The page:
LOS ANGELES Impinj Inc. said Thursday (July 10) it has acquired Intel Corp.'s RFID operation that includes an RFID reader chip that the Seattle-based company has renamed the Indy R1000.
The RFID reader chip was developed by Intel's New Business Initiatives incubator unit. Financial terms were not disclosed.
Last year, Intel unveiled the R1000, an ASIC device that combines 90 percent of the discrete components in a passive UHF RFID reader transceiver on one chip. The R1000 handles the radio communications for EPC Gen 2 RFID tags. It requires less power to function because the discrete components are combined on one chip.
Impinj said it will license the patents through Intel to expand its chip portfolio. Based on the R1000, the company has begun work on a product roadmap to improve performance, lower deployment costs, expand functionality and allow engineers to create a smaller device.
Impinj is expected to release spinoffs of the Indy R1000. The first should be ready in the next few months, according William Colleran, the company's president and CEO. "We now own 100 percent market share of the reader chip business, and our customers need to know their investments in new products based on the Indy R1000 have long legs," Colleran said. Talks with Intel had been ongoing for months, he added, but "got serious about two months ago."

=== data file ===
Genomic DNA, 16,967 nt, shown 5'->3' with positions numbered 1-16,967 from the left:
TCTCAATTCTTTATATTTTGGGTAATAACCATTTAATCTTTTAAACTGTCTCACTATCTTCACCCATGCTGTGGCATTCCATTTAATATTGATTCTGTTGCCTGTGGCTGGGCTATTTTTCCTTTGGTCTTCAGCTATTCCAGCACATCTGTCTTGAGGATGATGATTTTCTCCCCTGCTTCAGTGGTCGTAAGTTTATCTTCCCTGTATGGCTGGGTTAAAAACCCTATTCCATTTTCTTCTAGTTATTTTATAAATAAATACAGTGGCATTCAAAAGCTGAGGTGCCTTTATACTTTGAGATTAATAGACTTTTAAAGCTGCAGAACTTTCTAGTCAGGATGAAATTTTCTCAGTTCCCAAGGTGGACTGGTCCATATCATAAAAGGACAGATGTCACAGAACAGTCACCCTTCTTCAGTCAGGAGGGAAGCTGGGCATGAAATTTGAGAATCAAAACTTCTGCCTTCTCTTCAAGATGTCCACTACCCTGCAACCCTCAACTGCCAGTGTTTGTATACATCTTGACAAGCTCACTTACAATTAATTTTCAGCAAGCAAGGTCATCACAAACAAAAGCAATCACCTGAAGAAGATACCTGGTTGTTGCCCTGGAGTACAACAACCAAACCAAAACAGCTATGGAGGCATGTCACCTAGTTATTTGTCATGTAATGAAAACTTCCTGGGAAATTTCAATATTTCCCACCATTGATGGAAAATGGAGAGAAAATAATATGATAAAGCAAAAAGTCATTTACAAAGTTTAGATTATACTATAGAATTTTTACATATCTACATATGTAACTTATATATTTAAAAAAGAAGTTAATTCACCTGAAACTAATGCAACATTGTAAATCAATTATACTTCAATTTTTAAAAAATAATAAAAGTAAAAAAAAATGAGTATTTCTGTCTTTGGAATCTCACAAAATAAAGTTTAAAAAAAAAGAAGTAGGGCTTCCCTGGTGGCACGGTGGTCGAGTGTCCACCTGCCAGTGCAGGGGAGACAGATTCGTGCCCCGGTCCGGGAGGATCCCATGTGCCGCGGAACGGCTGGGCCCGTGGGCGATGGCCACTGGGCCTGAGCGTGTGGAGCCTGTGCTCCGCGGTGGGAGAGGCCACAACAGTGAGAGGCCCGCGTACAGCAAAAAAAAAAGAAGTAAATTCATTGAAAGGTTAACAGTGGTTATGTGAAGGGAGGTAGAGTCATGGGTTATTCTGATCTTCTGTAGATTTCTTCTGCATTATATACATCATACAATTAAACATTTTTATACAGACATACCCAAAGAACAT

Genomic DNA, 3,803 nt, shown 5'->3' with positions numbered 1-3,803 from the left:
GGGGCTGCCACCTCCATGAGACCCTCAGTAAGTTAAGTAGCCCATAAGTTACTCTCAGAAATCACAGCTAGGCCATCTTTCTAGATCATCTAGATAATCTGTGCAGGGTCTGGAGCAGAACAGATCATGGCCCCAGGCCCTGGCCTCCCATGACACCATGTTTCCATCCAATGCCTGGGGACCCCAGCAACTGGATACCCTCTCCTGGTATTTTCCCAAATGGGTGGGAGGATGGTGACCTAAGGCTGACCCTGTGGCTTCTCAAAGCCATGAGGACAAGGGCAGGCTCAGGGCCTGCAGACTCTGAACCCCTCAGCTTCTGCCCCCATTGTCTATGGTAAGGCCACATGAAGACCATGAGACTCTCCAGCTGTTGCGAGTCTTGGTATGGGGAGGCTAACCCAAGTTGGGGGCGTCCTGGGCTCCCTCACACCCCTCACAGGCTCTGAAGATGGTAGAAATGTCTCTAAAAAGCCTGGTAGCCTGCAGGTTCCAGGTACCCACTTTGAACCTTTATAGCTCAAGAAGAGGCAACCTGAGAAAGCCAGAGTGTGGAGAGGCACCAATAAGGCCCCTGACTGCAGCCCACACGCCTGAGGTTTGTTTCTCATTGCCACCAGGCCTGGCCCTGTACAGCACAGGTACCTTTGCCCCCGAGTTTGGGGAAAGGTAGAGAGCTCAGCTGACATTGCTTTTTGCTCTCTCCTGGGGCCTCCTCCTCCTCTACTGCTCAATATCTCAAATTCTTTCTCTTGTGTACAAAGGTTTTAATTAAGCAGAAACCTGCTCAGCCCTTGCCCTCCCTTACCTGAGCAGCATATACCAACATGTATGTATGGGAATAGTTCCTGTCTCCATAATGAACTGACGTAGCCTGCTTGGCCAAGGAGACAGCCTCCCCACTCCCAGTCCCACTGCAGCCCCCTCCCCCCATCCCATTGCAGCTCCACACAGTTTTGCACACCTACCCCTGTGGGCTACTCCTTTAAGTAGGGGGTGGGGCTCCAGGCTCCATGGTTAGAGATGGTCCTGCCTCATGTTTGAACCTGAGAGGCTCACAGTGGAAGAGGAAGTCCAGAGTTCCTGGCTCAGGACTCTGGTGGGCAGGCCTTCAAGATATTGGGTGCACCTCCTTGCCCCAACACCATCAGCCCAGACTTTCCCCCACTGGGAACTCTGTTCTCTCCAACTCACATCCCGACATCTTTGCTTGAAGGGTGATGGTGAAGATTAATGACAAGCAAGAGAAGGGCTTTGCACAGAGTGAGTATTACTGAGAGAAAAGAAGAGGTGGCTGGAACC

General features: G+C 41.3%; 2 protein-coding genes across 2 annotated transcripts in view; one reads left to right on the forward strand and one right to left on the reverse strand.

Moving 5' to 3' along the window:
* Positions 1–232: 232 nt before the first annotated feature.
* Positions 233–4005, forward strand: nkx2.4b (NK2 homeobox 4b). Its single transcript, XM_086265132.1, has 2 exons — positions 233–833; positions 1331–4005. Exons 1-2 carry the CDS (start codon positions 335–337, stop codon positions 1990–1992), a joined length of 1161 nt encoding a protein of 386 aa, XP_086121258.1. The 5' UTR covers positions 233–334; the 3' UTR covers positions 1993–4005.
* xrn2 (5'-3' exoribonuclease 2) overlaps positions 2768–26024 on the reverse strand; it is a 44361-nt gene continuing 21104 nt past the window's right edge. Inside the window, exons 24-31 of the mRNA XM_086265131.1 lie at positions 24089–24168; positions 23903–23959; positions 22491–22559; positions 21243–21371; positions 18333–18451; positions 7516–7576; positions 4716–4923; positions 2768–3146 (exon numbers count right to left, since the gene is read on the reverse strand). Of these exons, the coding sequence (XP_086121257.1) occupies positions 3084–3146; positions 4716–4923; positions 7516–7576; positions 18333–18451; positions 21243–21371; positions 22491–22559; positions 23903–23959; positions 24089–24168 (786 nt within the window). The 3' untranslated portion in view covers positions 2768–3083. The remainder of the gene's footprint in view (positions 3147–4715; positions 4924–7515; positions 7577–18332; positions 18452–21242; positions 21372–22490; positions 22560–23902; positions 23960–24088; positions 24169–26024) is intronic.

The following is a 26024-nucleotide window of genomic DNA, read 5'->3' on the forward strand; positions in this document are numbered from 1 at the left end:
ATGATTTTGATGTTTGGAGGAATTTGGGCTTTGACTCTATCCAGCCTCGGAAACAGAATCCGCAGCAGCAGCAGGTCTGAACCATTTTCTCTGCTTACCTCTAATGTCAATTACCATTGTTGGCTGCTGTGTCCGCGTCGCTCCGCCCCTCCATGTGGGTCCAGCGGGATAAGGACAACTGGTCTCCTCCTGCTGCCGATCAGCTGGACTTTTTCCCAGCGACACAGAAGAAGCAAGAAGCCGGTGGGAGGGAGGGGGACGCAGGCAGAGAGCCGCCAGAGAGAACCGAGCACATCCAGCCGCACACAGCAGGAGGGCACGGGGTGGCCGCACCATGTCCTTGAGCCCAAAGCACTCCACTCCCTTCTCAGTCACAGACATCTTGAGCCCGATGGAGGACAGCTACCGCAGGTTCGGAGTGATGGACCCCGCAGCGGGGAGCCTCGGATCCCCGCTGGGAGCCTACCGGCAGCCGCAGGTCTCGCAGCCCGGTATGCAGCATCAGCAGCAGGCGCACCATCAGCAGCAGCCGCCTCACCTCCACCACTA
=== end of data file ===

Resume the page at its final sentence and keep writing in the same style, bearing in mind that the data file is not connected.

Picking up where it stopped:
Through the deal, Impinj gains the product line and more than 40 customers, including Alien Technology, CAEN RFID, deister, Kinetics, ThingMagic, Unitech and Sirit. They embed the R1000 into devices. About 20 customers have introduced products based on the Indy R1000, including handheld modules and portable devices.
While many RFID readers are about the size of a hard-bound book, those built on the Indy R1000 chip are much smaller, some the size of a PC card. Analysts suggest the chip's superior performance in a compact size has prompted design engineers to look past conventional applications into embedded modules.
Companies have already begun looking into adding RFID readers based on the Indy R1000 into video game consoles and toys. "In Nintendo's Wii, there are sensors that know the orientation of the joystick. But there are other things you can interact with, such as nearby objects in the room, as opposed to just those on the screen," he said.
The RFID chip could jump-start industry adoption by enabling a variety of applications, according to Michael Liard, research director for RFID and contactless at ABI Research. "Impinj has always known the importance of owning the air interface, the communication link, and early on identified the importance of owning the silicon, not only for tags, but readers, too," Liard said.